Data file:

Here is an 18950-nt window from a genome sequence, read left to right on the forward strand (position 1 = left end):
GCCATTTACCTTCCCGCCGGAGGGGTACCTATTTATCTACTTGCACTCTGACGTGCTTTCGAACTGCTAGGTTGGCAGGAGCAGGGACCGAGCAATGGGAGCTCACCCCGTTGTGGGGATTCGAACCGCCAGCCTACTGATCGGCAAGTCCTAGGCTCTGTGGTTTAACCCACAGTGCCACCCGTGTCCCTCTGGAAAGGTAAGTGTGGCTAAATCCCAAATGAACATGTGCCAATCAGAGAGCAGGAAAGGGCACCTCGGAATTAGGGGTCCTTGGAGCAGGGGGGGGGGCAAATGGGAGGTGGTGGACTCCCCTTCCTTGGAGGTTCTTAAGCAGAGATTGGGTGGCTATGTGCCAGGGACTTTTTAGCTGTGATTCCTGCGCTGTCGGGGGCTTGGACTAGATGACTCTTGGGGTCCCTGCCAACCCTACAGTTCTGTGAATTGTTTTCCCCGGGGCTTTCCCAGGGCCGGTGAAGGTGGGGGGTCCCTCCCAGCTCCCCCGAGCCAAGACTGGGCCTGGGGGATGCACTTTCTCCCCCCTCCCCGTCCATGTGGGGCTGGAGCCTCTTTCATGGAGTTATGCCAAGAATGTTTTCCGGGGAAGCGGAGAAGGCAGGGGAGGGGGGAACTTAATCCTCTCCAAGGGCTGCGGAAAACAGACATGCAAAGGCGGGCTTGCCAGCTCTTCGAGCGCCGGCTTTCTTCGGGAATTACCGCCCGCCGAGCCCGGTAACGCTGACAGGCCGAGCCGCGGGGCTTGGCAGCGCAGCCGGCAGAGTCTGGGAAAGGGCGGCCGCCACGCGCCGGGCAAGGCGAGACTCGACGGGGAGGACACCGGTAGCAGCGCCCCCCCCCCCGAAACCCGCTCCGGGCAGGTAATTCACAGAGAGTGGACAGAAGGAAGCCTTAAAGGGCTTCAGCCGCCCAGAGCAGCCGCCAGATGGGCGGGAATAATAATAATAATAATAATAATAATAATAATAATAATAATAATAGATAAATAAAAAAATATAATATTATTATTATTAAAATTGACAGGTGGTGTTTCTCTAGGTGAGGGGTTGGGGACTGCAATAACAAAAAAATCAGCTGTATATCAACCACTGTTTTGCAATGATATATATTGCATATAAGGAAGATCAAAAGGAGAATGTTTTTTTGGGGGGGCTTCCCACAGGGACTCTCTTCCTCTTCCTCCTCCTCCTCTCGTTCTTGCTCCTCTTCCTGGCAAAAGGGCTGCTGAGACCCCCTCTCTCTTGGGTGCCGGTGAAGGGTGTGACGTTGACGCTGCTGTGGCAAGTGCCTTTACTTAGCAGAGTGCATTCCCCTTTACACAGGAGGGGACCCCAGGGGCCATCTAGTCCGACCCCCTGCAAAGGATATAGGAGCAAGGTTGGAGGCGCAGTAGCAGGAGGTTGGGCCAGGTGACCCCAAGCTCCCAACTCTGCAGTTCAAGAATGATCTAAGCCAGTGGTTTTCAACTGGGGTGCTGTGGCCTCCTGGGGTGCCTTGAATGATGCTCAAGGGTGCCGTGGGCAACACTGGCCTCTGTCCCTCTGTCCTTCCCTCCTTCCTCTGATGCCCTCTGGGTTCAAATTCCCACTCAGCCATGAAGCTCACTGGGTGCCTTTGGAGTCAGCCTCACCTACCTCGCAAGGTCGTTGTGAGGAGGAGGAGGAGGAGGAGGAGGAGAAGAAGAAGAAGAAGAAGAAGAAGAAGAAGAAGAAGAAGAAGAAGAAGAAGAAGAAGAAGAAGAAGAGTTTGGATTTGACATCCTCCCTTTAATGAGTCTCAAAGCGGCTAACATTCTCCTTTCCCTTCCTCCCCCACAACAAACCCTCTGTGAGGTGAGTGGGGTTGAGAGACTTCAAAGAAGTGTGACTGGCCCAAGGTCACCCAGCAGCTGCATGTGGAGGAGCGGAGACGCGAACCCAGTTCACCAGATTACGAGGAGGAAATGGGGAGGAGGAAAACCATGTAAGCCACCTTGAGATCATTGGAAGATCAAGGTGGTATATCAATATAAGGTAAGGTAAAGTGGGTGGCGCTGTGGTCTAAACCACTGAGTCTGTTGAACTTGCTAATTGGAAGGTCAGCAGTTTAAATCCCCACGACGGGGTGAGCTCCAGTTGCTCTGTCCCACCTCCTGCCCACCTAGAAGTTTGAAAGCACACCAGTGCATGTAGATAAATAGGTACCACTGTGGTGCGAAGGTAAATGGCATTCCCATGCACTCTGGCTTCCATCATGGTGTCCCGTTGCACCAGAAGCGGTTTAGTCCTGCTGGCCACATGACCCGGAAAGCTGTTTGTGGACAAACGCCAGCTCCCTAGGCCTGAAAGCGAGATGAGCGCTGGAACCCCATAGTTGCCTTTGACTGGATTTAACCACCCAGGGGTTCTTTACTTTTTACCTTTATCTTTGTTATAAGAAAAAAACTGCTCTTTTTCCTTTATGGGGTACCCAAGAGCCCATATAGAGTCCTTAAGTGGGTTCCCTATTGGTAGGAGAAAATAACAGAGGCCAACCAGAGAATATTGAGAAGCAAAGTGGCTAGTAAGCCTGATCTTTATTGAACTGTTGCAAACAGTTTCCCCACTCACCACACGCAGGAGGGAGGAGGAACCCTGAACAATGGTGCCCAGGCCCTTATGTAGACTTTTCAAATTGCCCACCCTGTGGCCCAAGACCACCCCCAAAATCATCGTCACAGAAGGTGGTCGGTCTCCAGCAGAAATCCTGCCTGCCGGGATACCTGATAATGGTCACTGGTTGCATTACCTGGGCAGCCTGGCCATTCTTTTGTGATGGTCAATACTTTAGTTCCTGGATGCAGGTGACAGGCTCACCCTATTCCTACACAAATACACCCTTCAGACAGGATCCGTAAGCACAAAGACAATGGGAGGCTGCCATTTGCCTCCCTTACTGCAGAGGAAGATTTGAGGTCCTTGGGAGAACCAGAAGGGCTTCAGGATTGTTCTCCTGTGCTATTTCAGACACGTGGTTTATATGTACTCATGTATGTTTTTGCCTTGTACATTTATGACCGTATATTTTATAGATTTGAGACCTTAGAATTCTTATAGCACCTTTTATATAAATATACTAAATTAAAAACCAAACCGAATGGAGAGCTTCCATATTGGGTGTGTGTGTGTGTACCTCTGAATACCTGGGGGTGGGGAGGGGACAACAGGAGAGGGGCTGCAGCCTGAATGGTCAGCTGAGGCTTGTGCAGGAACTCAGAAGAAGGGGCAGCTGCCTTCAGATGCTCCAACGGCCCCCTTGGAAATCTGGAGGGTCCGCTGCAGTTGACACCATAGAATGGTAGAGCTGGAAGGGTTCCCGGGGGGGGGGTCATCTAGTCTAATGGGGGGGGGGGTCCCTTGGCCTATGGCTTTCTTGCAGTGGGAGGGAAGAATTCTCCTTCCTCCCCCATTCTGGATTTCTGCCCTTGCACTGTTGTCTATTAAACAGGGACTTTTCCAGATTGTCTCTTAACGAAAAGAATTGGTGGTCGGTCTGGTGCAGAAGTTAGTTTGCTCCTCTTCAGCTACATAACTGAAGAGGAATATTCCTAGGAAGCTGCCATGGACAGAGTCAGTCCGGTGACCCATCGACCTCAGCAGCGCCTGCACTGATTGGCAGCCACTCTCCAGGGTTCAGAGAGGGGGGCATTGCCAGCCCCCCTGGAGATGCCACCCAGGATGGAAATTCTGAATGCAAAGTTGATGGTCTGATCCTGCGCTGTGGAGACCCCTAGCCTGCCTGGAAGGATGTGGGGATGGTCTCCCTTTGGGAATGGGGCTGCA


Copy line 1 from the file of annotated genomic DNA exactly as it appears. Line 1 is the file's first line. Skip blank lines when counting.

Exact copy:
Here is an 18950-nt window from a genome sequence, read left to right on the forward strand (position 1 = left end):